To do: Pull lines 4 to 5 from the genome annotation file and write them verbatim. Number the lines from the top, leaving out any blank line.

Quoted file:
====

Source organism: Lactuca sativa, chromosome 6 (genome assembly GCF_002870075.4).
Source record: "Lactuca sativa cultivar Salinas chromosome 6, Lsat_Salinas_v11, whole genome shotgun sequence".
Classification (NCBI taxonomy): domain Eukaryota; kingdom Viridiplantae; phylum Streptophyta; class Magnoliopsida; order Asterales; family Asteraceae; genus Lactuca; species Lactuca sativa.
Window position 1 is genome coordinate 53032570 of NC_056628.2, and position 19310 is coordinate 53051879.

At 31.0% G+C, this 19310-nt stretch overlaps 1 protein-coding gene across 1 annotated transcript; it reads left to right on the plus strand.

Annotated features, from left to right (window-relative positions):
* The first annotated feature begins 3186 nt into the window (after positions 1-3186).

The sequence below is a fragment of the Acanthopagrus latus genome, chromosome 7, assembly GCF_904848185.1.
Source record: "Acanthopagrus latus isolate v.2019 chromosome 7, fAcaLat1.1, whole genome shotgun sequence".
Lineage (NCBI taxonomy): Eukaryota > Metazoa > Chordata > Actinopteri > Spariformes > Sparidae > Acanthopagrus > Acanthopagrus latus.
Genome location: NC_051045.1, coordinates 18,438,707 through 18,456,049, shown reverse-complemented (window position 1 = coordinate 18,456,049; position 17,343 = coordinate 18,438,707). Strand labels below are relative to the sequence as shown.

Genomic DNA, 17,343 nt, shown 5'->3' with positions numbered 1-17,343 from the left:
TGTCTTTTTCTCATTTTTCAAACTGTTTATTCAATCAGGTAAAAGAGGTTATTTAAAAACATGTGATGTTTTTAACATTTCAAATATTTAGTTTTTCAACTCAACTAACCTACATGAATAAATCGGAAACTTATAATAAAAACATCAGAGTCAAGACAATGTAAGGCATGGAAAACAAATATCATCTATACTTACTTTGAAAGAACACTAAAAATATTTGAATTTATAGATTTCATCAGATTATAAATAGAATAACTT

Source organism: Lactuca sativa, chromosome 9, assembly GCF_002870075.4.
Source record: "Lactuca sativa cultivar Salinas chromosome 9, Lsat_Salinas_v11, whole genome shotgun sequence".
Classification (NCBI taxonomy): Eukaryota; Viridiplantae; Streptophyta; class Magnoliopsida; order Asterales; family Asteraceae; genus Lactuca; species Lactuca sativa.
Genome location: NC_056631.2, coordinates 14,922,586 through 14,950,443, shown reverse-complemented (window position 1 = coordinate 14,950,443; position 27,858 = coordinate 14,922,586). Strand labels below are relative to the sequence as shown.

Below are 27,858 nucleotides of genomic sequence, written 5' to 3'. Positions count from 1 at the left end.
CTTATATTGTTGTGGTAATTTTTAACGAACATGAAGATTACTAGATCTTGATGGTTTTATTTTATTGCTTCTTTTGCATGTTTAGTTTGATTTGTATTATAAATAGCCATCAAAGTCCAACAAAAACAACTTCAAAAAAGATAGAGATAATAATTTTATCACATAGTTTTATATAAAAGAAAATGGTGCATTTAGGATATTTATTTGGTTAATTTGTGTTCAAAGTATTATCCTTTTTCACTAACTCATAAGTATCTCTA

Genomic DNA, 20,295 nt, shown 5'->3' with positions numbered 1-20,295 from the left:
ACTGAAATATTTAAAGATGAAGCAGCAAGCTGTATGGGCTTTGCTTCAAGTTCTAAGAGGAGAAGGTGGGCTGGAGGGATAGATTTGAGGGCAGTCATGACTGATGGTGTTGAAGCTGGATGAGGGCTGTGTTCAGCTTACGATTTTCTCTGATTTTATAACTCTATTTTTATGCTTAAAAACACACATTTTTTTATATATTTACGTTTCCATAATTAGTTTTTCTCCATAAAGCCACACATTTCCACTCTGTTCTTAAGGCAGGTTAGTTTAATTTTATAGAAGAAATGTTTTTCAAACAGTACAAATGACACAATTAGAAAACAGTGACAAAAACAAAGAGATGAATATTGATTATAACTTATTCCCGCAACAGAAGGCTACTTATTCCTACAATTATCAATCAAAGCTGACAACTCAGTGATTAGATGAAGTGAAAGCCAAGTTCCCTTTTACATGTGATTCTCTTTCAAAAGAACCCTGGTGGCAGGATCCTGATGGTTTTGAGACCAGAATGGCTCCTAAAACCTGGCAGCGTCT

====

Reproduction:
Window position 1 is genome coordinate 53032570 of NC_056628.2, and position 19310 is coordinate 53051879.

At 31.0% G+C, this 19310-nt stretch overlaps 1 protein-coding gene across 1 annotated transcript; it reads left to right on the plus strand.